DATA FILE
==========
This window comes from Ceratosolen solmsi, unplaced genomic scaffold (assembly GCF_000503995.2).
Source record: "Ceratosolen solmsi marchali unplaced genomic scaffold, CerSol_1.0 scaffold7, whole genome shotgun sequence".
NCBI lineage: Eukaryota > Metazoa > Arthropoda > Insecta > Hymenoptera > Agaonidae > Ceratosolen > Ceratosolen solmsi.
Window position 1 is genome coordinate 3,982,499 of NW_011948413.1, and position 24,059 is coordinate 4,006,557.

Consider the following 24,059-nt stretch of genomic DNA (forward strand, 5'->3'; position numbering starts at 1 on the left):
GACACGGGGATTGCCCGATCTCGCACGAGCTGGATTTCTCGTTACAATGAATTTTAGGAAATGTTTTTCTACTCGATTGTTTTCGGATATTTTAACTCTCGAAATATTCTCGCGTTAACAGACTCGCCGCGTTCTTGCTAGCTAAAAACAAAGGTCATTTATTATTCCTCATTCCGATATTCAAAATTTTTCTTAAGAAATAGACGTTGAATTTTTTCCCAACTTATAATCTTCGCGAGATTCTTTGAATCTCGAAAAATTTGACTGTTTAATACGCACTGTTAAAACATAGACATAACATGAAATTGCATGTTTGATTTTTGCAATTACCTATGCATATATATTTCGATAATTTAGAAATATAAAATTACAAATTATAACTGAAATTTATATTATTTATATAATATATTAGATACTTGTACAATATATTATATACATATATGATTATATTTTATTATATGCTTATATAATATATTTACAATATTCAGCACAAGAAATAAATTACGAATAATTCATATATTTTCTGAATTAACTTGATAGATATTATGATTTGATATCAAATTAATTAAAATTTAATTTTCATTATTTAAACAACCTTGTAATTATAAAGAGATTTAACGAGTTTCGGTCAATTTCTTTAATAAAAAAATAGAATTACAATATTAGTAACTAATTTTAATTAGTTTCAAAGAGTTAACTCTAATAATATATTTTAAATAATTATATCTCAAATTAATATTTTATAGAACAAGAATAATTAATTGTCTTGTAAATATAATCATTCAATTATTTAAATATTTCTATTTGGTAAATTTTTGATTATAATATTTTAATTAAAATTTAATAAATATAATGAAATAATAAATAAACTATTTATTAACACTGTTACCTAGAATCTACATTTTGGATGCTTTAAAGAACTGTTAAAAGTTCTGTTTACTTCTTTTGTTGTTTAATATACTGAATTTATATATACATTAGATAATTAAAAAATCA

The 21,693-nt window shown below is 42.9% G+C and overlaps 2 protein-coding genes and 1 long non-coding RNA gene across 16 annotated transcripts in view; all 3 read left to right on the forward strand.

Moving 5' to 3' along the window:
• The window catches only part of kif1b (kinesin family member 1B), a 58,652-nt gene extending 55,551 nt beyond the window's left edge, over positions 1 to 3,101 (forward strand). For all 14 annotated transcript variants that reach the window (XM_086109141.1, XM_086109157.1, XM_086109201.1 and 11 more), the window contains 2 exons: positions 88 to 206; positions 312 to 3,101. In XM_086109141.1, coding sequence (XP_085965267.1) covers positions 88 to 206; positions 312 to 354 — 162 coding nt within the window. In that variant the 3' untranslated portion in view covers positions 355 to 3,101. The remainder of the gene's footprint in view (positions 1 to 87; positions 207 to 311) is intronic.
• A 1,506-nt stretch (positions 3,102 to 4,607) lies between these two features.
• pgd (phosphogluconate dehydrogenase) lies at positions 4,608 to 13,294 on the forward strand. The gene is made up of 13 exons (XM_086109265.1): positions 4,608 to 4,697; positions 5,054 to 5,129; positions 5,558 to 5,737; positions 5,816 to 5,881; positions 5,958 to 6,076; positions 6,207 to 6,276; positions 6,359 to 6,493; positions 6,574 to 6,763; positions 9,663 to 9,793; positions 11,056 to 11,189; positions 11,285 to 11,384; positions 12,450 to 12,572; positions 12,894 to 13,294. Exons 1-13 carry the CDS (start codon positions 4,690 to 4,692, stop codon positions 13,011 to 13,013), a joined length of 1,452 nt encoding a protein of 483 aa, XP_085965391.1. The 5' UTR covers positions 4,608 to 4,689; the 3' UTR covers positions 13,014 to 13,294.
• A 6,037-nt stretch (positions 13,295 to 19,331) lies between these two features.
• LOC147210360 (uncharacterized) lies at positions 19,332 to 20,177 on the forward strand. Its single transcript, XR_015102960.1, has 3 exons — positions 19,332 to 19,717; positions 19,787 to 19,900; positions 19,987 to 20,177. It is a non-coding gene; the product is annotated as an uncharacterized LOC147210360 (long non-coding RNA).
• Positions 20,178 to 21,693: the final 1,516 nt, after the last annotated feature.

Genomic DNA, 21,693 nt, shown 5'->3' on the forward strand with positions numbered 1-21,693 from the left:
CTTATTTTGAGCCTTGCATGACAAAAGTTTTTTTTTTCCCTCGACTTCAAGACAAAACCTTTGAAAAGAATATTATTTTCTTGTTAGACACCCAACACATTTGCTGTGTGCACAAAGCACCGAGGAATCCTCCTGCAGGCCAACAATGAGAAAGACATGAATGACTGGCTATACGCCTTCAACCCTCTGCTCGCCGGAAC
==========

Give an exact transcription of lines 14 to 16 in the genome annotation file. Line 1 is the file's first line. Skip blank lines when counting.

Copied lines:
• Positions 20,178 to 21,693: the final 1,516 nt, after the last annotated feature.

Genomic DNA, 21,693 nt, shown 5'->3' on the forward strand with positions numbered 1-21,693 from the left:
CTTATTTTGAGCCTTGCATGACAAAAGTTTTTTTTTTCCCTCGACTTCAAGACAAAACCTTTGAAAAGAATATTATTTTCTTGTTAGACACCCAACACATTTGCTGTGTGCACAAAGCACCGAGGAATCCTCCTGCAGGCCAACAATGAGAAAGACATGAATGACTGGCTATACGCCTTCAACCCTCTGCTCGCCGGAAC